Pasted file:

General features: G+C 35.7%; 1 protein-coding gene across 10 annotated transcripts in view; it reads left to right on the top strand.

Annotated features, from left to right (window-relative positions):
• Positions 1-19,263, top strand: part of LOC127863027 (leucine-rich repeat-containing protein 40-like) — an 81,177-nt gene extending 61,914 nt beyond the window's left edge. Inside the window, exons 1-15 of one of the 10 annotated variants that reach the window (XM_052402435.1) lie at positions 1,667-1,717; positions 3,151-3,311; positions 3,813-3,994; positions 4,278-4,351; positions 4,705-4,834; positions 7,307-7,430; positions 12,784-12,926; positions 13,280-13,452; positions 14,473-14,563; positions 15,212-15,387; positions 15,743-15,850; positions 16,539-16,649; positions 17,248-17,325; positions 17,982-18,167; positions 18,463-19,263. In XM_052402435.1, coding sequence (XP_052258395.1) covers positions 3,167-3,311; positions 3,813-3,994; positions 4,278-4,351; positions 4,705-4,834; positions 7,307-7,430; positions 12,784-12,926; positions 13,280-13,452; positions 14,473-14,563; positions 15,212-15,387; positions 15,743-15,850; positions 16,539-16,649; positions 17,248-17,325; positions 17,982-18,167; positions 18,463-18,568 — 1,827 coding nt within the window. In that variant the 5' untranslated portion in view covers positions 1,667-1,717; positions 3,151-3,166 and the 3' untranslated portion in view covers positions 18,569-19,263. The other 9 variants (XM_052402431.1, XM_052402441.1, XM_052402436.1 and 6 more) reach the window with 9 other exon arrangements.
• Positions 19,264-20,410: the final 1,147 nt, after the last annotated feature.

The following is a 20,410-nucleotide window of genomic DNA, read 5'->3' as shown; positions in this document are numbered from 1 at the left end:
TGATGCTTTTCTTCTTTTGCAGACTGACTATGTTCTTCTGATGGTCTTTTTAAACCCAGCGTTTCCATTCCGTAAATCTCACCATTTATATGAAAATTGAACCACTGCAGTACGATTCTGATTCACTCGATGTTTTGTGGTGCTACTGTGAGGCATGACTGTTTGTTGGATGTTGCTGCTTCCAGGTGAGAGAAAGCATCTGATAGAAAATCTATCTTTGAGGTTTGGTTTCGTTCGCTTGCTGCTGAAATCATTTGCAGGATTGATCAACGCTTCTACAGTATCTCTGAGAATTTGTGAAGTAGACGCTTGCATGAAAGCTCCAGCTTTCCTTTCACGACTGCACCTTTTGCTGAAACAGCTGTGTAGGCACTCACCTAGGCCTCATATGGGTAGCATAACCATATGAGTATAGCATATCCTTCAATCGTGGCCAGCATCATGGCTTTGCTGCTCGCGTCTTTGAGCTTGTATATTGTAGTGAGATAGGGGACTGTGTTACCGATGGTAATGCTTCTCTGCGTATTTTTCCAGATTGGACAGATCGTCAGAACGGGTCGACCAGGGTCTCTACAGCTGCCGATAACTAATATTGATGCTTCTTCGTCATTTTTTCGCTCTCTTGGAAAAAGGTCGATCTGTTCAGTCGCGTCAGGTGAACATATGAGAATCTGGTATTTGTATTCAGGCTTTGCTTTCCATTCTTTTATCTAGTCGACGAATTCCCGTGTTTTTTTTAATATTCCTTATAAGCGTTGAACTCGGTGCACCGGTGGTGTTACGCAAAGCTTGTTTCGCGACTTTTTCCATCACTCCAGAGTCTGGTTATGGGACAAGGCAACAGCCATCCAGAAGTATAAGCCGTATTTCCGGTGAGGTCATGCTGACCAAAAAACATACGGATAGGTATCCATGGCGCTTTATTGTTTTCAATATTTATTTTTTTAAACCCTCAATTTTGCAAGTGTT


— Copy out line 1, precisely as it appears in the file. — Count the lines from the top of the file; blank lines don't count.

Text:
General features: G+C 35.7%; 1 protein-coding gene across 10 annotated transcripts in view; it reads left to right on the top strand.